A Vietnam veteran from New Haven has filed a lawsuit that seeks to force the government to quickly decide veterans' appeals for disability compensation.
In recent years, the U.S. Department of Veterans Affairs has worked to reduce the amount of time a veteran waits for a decision on a service connected disability claim. But if a veteran wants to appeal the VA's decision, the process takes even longer, three and a half years.
Marine Corps veteran, Conley Monk, Jr. served in Vietnam from 1968 to 1970, but he was not diagnosed with combat related PTSD until late 2011. Soon after, he applied for a disability claim but it was denied. His suit highlights cases when the veteran faces financial or medical hardship who've been waiting more than one year to get a VA decision.
William Hudson is representing Monk through Yale Law School's Veteran Legal Services Clinic. Hudson said since starting the appeals process, Monk has been waiting 20 months for the VA to issue a decision. Hudson said another complication is Monk has requested a change to his other than honorable discharge status related to substance abuse and behavioral problems.
Hudson said, "While he's applied for a discharge status upgrade, he has not yet received that. So that then has a downstream effect of him not being entitled to VA benefits. What we're trying to communicate to the VA is that his PTSD is a service related disability which should entitle him to benefits from the VA."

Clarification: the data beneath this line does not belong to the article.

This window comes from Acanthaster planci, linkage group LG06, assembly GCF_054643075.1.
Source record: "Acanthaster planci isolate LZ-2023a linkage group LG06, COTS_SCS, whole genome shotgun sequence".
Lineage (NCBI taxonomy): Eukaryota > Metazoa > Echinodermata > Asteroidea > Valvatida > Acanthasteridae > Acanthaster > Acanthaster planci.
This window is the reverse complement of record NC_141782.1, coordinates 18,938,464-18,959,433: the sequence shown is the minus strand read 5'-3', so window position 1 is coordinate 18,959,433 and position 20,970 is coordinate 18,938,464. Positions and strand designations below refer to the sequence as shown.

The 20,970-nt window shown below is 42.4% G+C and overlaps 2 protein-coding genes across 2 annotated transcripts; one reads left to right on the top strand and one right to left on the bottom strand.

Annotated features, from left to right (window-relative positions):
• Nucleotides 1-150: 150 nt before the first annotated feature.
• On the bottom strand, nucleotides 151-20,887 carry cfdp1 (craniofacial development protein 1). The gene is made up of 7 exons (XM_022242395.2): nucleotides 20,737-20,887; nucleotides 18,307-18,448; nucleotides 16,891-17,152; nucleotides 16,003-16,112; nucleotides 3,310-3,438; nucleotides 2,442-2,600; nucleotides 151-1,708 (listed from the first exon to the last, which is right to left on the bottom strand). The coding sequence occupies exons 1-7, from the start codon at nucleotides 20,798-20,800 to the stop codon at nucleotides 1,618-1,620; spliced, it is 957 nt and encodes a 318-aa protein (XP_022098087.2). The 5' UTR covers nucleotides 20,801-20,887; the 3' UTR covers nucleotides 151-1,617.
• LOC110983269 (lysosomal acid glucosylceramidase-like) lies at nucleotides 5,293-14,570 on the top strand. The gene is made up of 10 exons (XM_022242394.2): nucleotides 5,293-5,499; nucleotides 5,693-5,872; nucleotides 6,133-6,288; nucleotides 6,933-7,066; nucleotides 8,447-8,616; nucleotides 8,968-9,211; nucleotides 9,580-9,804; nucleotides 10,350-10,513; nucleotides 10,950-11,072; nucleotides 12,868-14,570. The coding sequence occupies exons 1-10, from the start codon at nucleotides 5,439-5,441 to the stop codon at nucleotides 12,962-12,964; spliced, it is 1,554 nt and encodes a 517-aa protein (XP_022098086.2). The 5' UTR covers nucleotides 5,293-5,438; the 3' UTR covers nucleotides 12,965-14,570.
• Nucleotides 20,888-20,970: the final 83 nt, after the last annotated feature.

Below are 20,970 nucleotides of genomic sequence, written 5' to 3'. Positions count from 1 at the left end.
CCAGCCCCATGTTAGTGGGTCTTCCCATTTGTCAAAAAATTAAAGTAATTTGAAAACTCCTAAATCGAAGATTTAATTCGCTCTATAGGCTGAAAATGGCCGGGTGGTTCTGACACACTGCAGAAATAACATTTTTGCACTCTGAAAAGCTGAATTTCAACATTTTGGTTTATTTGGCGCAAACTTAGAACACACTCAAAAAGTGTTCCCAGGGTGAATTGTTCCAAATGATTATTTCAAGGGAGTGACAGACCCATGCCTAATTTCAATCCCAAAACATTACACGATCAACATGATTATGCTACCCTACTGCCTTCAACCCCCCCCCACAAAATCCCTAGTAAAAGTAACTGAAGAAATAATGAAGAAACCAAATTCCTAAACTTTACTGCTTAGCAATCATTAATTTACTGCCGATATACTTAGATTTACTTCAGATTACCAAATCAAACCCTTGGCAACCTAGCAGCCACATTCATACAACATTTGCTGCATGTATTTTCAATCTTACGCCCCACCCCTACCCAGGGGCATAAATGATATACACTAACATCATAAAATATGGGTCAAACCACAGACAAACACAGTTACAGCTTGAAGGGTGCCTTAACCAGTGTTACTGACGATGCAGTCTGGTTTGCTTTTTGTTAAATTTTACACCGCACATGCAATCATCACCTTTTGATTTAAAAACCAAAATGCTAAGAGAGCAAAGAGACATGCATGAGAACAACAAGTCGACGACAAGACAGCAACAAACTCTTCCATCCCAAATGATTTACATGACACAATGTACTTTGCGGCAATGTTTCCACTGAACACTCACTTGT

Last year, a memo from then Secretary Chuck Hagel said the Department of Defense must take into account PTSD diagnoses when reviewing requests to upgrade discharges.
Meanwhile, life hasn't gone smoothly for Monk. His house burned down and he struggled to find a place to live while dealing with significant medical problems. Monk said, "It's frustrating to be stuck in limbo. It's been hard to make ends meet to get treated for diabetes and PTSD."
Hudson said Monk is just one of thousands of veterans in similar situations. He said that's why the lawsuit urges the VA to decide appeals faster so veterans, especially the elderly aren't left waiting years for compensation related to their military service.
Julia Shu is another student legal intern representing Monk. She said if a veteran sticks with the process and makes it to the Board of Veteran Appeals, they are often successful. Shu said in 2013, 75 percent of cases that made it to the Board (BVA) were either allowed or remanded back to a regional office for consideration.
U.S. Senator Richard Blumenthal supports the lawsuit. As a ranking member on the Senate Committee on Veterans' Affairs, he said, "The VA needs to improve and enhance its processing of appeals from denial of critical benefit applications. I support more resources and additional staff who will expedite these benefit applications and appeals."